Circular economy strategies for petrochemical sustainability

Sustainability is a journey for the industry, not a destination, and the circular economy is one of the tools to make that journey possible.

Vahide Nuran Mutlu
SOCAR Türkiye Research & Development and Innovation Inc

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Article Summary

In an era where environmental concerns are at the forefront of global discourse, industries are being challenged to rethink their practices and adopt more sustainable approaches. The petrochemical industry, a crucial player in global economic growth, is under particular scrutiny due to its significant environmental impact. As we strive for a more sustainable future, the concept of a circular economy has emerged as a promising solution. This article delves into the world of petrochemicals, unpacks the circular economy framework, and explores how circular economy strategies can revolutionise petrochemical sustainability.

Petrochemicals, derived from fossil fuels, play an indispensable role in modern society. They are the building blocks of countless products, from plastics and packaging materials to pharmaceuticals and textiles. However, the petrochemical industry’s linear product life-cycle model, characterised by extraction, production, consumption, and disposal, is riddled with environmental consequences. The greenhouse gas emissions, resource depletion, and plastic waste crisis associated with this linear approach have prompted a re-evaluation of the industry’s practices.

To understand the urgency of adopting circular economy strategies in the petrochemical industry, it is crucial to dissect the emission landscape. This sub-sector’s emissions span a wide range of products, from fertilisers to synthetic fibres, with plastics at the forefront. Additionally, emissions arising from oil refining, which is intricately linked to the petrochemical process, must be considered. Oil refining serves as the precursor to various petrochemical processes and contributes significantly to emissions.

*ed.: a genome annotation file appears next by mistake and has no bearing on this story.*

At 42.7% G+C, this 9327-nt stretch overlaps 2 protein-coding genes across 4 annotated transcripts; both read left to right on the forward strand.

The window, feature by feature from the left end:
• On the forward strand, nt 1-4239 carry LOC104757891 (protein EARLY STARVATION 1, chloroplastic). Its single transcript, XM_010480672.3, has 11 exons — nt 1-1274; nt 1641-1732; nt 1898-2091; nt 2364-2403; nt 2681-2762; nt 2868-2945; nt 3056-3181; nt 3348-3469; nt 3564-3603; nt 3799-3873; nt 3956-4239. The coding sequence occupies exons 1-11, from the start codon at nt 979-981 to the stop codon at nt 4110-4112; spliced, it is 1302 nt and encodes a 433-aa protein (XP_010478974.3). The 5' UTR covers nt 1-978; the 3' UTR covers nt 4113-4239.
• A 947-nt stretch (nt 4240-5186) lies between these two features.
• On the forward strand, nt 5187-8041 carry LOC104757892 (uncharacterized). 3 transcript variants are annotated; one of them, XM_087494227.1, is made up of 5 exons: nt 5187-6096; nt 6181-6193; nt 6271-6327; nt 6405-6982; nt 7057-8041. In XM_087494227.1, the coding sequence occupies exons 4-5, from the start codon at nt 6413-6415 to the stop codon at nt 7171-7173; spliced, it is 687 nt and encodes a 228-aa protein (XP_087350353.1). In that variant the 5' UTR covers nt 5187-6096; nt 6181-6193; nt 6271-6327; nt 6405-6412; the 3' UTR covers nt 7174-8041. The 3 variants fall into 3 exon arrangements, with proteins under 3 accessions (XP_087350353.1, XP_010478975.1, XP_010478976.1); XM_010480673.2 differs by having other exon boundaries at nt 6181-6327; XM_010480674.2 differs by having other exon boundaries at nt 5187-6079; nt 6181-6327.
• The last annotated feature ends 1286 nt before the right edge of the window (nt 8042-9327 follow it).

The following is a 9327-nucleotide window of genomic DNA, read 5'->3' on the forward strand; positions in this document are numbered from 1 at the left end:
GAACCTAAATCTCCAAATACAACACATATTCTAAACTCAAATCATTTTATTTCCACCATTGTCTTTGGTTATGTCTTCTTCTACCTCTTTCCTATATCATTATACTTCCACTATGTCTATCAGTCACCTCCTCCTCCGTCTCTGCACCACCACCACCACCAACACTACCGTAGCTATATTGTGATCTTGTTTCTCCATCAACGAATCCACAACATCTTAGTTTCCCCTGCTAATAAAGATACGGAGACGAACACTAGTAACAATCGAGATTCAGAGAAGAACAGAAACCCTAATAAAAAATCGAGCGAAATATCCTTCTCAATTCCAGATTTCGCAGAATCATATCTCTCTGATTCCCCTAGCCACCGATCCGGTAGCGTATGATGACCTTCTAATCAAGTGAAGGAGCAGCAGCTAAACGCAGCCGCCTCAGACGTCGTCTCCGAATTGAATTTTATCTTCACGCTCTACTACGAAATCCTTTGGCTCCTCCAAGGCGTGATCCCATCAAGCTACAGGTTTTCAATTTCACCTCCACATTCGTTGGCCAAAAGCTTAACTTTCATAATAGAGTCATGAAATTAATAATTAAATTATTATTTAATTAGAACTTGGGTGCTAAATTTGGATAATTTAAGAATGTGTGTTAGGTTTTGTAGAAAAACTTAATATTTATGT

When both the emissions from oil refining and chemical plants are combined, their cumulative impact is staggering. This combined category accounts for approximately 30% of total industrial emissions, a substantial share. To put it in a global perspective, these emissions amount to more than 9% of the total greenhouse gas emissions, showcasing the magnitude of the challenge at hand.

Unveiling the circular economy
The traditional linear product life-cycle model in the chemical and petrochemical industry has undeniably led to environmental degradation, resource depletion, and a plastic waste crisis. This model is no longer tenable, especially when the emissions associated with this industry are both significant and avoidable. Enter the circular economy, a framework that seeks to disrupt the linear status quo and bring about sustainable transformation.

The circular economy presents an alternative paradigm. At its core, this concept envisions a system where resources are used, reused, and regenerated in a closed loop, minimising waste and environmental impact. Instead of the traditional ‘take, make, dispose’ model, a circular economy promotes a ‘reduce, reuse, recycle’ ethos.

In the context of the petrochemical industry, a circular economy entails transforming the linear product life cycle into a circular one. This means designing products for longevity, ease of repair, and eventual disassembly to recover valuable materials. It also involves embracing renewable feedstocks, such as bioplastics derived from plant materials, to reduce dependence on fossil fuels.